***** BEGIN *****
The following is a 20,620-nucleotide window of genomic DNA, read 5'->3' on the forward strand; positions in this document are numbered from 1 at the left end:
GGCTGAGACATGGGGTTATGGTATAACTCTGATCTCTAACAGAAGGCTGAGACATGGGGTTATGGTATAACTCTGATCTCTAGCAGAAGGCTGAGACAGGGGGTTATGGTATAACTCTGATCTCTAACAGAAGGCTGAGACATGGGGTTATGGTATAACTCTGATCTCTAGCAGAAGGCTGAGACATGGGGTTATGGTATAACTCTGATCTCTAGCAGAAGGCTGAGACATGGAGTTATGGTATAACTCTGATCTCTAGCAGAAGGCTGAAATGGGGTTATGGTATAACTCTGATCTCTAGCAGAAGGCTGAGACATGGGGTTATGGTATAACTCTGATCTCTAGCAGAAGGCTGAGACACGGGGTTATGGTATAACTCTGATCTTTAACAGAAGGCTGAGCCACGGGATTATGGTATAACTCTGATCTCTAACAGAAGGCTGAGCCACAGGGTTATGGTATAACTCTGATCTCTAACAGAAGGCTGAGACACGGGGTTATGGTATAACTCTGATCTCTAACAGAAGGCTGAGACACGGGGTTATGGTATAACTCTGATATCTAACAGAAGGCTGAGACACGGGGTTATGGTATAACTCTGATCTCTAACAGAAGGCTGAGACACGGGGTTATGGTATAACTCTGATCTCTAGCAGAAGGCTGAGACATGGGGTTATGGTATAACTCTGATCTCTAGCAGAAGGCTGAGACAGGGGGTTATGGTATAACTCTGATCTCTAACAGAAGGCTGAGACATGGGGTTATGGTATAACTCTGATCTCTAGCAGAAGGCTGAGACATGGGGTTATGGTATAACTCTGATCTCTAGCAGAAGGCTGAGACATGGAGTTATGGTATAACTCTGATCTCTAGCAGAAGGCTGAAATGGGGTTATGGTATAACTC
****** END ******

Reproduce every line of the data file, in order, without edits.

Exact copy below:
The following is a 20,620-nucleotide window of genomic DNA, read 5'->3' on the forward strand; positions in this document are numbered from 1 at the left end:
GGCTGAGACATGGGGTTATGGTATAACTCTGATCTCTAACAGAAGGCTGAGACATGGGGTTATGGTATAACTCTGATCTCTAGCAGAAGGCTGAGACAGGGGGTTATGGTATAACTCTGATCTCTAACAGAAGGCTGAGACATGGGGTTATGGTATAACTCTGATCTCTAGCAGAAGGCTGAGACATGGGGTTATGGTATAACTCTGATCTCTAGCAGAAGGCTGAGACATGGAGTTATGGTATAACTCTGATCTCTAGCAGAAGGCTGAAATGGGGTTATGGTATAACTCTGATCTCTAGCAGAAGGCTGAGACATGGGGTTATGGTATAACTCTGATCTCTAGCAGAAGGCTGAGACACGGGGTTATGGTATAACTCTGATCTTTAACAGAAGGCTGAGCCACGGGATTATGGTATAACTCTGATCTCTAACAGAAGGCTGAGCCACAGGGTTATGGTATAACTCTGATCTCTAACAGAAGGCTGAGACACGGGGTTATGGTATAACTCTGATCTCTAACAGAAGGCTGAGACACGGGGTTATGGTATAACTCTGATATCTAACAGAAGGCTGAGACACGGGGTTATGGTATAACTCTGATCTCTAACAGAAGGCTGAGACACGGGGTTATGGTATAACTCTGATCTCTAGCAGAAGGCTGAGACATGGGGTTATGGTATAACTCTGATCTCTAGCAGAAGGCTGAGACAGGGGGTTATGGTATAACTCTGATCTCTAACAGAAGGCTGAGACATGGGGTTATGGTATAACTCTGATCTCTAGCAGAAGGCTGAGACATGGGGTTATGGTATAACTCTGATCTCTAGCAGAAGGCTGAGACATGGAGTTATGGTATAACTCTGATCTCTAGCAGAAGGCTGAAATGGGGTTATGGTATAACTC